The Kickback Sorry All Over The Place on LP
The Kickback’s debut, Sorry All Over The Place (Jullian Records), is an invigorating 10-song collection that fuses ‘60s bubblegum sentimentality with modern indie rock’s quirky confessionals and wiry musicality. The album also represents vocalist/guitarist Billy Yost’s seven-year odyssey, as he shifted from being a small town songwriter living with his parents to writing music on his own terms, putting together an acclaimed band, and earning the respect of one of his primary influences.
The story begins in 2009 when Billy, a recent college graduate, decided to leave his rural South Dakota home and move to Chicago. “I was terrified about making the move,” Billy confides. “I loved where I grew up. I spent a lot of time there writing songs for this record, and figuring out what I had to offer. But I needed a bigger pool of musicians who I had things in common with musically.”
The Kickback, composed of Yost (vocals, guitar), Eamonn Donnelly (bass), Jonny Ifergan (guitar), and Ryan Farnham (drums), is influenced by a broad array of irreverent, cerebral, and sometimes outlandish, cultural references. They cite Hunter S. Thompson, post-post-modernism, an inflated sense of self-importance, large families, David Foster Wallace, The Wire, big sounds and then quiet sounds, David Lynch, harmonies, Michael Keaton, and entitlement, as their conceptual inspirations.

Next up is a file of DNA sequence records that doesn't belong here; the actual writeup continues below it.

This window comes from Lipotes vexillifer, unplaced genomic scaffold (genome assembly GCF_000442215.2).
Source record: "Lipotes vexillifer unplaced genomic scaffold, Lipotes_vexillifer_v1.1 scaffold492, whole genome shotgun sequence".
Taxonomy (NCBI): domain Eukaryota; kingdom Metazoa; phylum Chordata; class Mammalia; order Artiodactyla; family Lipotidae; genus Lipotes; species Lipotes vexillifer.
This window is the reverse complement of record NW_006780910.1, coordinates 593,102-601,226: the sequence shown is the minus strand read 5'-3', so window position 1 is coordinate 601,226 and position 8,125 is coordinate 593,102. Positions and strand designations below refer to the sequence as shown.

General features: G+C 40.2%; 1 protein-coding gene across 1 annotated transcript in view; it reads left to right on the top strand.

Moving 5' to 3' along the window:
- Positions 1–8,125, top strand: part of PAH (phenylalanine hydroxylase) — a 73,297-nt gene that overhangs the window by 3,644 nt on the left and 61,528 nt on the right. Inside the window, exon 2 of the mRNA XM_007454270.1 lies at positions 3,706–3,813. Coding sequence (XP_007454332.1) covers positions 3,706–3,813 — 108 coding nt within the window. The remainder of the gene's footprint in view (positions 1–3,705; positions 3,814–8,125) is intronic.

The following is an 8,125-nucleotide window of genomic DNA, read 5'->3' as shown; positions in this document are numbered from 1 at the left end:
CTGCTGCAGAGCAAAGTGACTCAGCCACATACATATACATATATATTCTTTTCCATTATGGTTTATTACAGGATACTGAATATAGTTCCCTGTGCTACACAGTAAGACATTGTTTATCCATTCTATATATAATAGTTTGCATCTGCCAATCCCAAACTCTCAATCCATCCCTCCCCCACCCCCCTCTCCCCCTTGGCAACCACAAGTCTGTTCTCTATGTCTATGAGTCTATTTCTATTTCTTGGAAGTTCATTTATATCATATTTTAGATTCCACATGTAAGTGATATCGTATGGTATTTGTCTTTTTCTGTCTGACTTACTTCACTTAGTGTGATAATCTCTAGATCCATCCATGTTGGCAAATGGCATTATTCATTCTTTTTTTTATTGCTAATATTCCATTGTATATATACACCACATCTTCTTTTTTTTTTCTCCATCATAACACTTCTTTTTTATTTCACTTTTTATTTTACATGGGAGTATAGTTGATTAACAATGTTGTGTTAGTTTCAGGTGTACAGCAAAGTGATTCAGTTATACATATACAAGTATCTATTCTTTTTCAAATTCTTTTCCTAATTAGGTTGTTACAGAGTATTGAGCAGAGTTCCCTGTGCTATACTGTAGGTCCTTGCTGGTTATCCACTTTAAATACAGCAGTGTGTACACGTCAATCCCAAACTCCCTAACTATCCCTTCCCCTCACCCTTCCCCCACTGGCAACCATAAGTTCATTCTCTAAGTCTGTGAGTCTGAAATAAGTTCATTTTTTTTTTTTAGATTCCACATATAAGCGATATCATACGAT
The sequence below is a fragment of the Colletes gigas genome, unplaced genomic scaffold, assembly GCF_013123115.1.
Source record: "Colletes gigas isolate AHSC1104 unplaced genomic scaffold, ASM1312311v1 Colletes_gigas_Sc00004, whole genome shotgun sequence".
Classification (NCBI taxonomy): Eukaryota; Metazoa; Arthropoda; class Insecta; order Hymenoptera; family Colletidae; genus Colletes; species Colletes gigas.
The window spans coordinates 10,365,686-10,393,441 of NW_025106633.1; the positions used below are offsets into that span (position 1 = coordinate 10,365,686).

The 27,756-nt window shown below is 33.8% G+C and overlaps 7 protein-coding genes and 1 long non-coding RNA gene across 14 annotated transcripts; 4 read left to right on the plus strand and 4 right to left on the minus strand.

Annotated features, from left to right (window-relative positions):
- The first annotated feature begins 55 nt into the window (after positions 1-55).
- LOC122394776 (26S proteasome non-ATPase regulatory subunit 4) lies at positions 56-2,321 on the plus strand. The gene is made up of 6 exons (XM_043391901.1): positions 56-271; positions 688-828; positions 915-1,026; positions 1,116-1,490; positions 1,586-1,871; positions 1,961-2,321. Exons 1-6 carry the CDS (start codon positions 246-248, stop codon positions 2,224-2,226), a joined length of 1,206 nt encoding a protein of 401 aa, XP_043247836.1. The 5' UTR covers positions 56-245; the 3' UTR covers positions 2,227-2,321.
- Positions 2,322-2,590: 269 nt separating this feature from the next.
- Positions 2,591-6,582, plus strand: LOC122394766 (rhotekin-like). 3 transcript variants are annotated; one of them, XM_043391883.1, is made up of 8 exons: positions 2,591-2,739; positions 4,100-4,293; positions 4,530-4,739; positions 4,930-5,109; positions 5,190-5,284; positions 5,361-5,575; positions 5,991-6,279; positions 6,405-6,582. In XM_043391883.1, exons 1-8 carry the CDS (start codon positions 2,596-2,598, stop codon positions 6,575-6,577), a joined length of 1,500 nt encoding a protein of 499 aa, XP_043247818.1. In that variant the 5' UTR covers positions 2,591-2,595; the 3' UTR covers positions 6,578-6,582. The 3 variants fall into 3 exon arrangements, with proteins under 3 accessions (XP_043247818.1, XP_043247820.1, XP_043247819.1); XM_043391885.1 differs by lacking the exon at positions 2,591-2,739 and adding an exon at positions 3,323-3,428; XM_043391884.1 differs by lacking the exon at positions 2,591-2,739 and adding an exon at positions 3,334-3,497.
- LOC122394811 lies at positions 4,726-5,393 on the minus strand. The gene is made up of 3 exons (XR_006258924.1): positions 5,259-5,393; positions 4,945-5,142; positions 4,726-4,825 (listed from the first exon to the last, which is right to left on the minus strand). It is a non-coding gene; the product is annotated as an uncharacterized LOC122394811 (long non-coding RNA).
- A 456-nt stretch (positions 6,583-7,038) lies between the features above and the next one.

Upon arriving in Chicago, Billy assembled the band through Craigslist ads, weathering a series of changes until the band solidified with the current lineup. Despite Billy’s status as the founding member and primary songwriter, The Kickback is a truly collaborative effort built around each member’s artistic vision.
To record Sorry All Over The Place, the four-piece decamped to Jim Eno’s studio, Public Hi-Fi, in Austin, Texas. The album is named after a fictional footnote in David Foster Wallace's Infinite Jest. In a similar spirit to Wallace’s multi-layered literary tour de force (which includes 388 endnotes), Sorry All Over The Place is rife with a fascinating array of references and revelations.
It’s this infatuation with juxtaposition, beamed through the lens of Billy’s life, that makes the album both comforting and disquieting. “Scorched Earth Brouhaha” lops along with catchy, propulsive guitar riffs and balmy power-pop passages. The dreamy “When I Die” is a torch song for the megalomaniac terrified of death, who even in his fearful obsessions seeks to control everything. The new-wavey “Sting’s Teacher Years” sonically alludes to The Police and Sting’s former life as a teacher, while more directly citing Billy’s prior path as a college graduate with a teacher’s degree confronting the next era of his life.